Ellie’s World

While we were visiting our new granddaughter, Ellie, the conversation turned for a moment to what the world will be like when she reaches adulthood. The immediate subject was technology—what will the technologies that we use to communicate with each other and interact with our world in general look like—but what about other areas of life? What will the global geopolitical situation or the global environment look like in, say, twenty years?


With those questions in mind it’s clear that parents need a good deal of faith and courage today to bring a child into the world and raise that child. In some respects parents have always needed faith and courage because the future is always a mystery. However, the news of the week when Ellie was born was filled with threats: ISIS, Ebola, the Eurozone slipping back into recession, to name a few. Underlying the day-to-day news narrative the threat of climate change also drones constantly. I don’t lose much sleep over these things; more parochial concerns are more effective in shortening the night’s rest; yet I can’t help but think about Ellie’s and our other grandchildren’s futures in light of the news of the week.

Along with the scary news there were some hopeful items as well: The Nobel Peace Prize was awarded to two South Asians who advocate for the rights and safety of children. Malala Yousafzai, still a child herself in some ways, was shot by an Islamic terrorist intending to deliver a crippling blow to the cause of education for girls in Pakistan. She survived and has become a global icon and ambassador for the right of children and girls in particular to receive an education. Malala Yousafzai shares this year’s Nobel Peace Prize with Kailash Satyarthi, an Indian activist who has fought child slavery and abusive child labor practices for over three decades.

The Sunday before Ellie was born I had the privilege of teaching a Sunday School class on creation care as a social justice activity, and the studying that I did for that class helps me understand the present situation and Ellie’s, Caleb’s, and Sadie’s future a bit better. This is, was, and always will be our Father’s world. Psalm 24:1 reads “the earth is the Lord’s, and all that is in it.” Since humanity fell into rebellion and sin the creation has been subject to decay and corruption, but that does not mean that God has abandoned it.

To the contrary, God promises that creation will be restored and reconciled to Him in the eighth chapter of St. Paul’s letter to the Roman believers. Given that Ellie came into the world through labor and childbirth it’s interesting that labor and childbirth should serve as a metaphor for that restoration and reconciliation in that passage:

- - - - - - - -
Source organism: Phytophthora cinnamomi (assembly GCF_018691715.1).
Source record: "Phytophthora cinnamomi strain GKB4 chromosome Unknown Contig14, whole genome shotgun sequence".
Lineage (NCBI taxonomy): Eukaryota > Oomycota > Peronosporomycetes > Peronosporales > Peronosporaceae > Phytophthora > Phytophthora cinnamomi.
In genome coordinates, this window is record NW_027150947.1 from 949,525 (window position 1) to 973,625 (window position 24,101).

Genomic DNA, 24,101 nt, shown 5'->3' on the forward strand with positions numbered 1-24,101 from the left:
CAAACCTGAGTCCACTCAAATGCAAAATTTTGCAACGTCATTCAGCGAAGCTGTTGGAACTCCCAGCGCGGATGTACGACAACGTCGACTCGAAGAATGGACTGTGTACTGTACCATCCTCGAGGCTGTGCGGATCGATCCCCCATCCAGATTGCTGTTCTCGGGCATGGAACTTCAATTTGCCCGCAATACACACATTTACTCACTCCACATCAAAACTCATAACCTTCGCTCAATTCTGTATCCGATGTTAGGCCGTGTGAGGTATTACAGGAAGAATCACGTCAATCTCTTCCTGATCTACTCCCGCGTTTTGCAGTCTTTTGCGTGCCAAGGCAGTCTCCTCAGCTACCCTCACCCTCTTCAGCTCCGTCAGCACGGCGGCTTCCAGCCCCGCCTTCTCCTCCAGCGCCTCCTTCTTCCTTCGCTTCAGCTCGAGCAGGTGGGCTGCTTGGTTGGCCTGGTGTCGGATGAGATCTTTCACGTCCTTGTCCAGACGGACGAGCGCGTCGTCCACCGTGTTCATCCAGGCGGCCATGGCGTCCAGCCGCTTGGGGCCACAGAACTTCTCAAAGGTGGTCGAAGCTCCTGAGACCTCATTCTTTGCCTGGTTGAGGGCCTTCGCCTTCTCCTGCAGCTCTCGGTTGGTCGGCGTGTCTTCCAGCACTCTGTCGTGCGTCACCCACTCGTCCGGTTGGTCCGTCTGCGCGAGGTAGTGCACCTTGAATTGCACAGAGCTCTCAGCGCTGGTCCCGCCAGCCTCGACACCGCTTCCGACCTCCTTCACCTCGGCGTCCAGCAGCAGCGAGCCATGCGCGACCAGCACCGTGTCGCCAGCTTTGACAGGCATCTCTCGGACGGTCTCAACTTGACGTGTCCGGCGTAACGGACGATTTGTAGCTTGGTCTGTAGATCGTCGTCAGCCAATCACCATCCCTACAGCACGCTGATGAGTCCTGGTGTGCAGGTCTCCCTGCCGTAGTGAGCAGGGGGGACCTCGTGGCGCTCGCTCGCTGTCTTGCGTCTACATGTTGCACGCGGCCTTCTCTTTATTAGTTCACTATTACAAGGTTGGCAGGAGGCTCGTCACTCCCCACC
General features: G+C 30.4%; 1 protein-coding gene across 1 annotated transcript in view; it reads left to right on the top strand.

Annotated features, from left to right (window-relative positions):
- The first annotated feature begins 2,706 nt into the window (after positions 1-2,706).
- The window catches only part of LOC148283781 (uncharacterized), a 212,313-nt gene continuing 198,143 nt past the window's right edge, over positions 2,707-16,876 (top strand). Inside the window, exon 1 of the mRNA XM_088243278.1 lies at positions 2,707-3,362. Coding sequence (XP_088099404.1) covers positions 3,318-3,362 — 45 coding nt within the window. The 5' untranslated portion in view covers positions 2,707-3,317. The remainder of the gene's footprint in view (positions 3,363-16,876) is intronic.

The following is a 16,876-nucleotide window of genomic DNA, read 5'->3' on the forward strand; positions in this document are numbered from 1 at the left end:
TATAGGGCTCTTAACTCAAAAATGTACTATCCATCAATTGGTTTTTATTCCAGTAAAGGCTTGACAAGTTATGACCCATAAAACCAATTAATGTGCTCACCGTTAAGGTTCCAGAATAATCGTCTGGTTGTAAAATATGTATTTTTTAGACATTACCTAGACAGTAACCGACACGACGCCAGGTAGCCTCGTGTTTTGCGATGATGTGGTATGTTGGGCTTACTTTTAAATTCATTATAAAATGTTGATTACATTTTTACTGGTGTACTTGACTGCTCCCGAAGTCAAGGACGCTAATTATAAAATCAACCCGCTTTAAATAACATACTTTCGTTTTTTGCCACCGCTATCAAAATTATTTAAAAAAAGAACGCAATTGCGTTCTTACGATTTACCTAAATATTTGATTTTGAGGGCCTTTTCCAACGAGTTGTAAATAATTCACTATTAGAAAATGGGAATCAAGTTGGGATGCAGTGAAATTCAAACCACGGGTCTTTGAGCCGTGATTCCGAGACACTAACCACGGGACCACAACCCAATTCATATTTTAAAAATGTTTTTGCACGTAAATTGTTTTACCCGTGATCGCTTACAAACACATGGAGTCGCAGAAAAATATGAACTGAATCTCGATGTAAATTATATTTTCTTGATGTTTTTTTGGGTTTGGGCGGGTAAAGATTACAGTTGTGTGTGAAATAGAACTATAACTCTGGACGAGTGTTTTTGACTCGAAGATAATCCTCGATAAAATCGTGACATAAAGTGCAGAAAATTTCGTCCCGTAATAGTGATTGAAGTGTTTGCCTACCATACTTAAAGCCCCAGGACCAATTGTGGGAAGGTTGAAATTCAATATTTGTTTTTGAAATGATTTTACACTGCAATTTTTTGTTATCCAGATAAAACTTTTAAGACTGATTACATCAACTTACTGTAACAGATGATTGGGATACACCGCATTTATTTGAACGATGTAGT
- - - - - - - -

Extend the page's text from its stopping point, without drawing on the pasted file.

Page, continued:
We know that the whole creation has been groaning in labor pains until now; and not only the creation, but we ourselves, who have the first fruits of the Spirit, groan inwardly while we wait for adoption, the redemption of our bodies. For in hope we were saved. Now hope that is seen is not hope. For who hopes for what is seen? But if we hope for what we do not see, we wait for it with patience. (Romans 8:22-25 New Revised Standard Version)

Of course, being a guy, I know about labor and childbirth but I will never experience them. Betsy, Ellie’s Mom, knows about labor and childbirth first hand. She reports that throughout labor and delivery, and especially in the transition phase, she kept reminding herself that the pain and strain would end soon and that when they did she would have the joy of holding her baby in her arms.

Yes, the world into which Ellie has been born is a scary place. Evil and decay persist in many parts of that world, and humanity often seems weak and unwilling to confront them. Thankfully humanity is not alone in facing evil and decay. The One who spoke the world into existence is at work and in fact has already overcome evil through the sacrifice of Jesus. Beyond that a day is coming when creation will be restored to health. Will that happen in my lifetime? In Ellie’s or Caleb’s or Sadie’s? No one knows, but the knowledge that it will happen offers hope. With hope, with confident expectation of a coming restoration, we can do our work of standing up to evil and caring for creation so that, in the meantime, Ellie, Caleb, and Sadie can have a future filled with bright hope.

Thank you for stopping by.

2 thoughts on “Ellie’s World

  1. Andrew Walsh 20 October, 2014 / 7:47 pm

    Interesting thoughts. One way to think about what Ellie’s future will look like is to consider the interests of her parents and their generation, since they will be occupying or rising to positions to influence, and their collective purchasing power will make their spending decisions transformative.

    With that in mind, I imagine we will see changes in transportation. Hybrids and electric cars will be the norm, and self-driving cards will be commercially available — probably occupying a portion of the market comparable to what hybrids occupy now. They may also come with a shift in car ownership trends; some combination of Zip car-type services, Uber/Lyft-type services, and viable self-driving cars may be able to create a hybrid of fixed-route public transit and private car ownership.

    What we eat and how we grow it will likely continue to change, driven by several considerations. These include new knowledge of what constitutes a healthful diet, greater concern for sustainable and humane food production, changes in energy costs influencing shipping options, and climate shifts that may dictate what can be grown where.

    I think we’ll also see multi-generational living become more commonplace and perhaps even the norm, as family members live longer and the economic and logistic realities of providing healthcare make it a necessity.

    Oh, and Disney will own all intellectual property of any value in entertainment.

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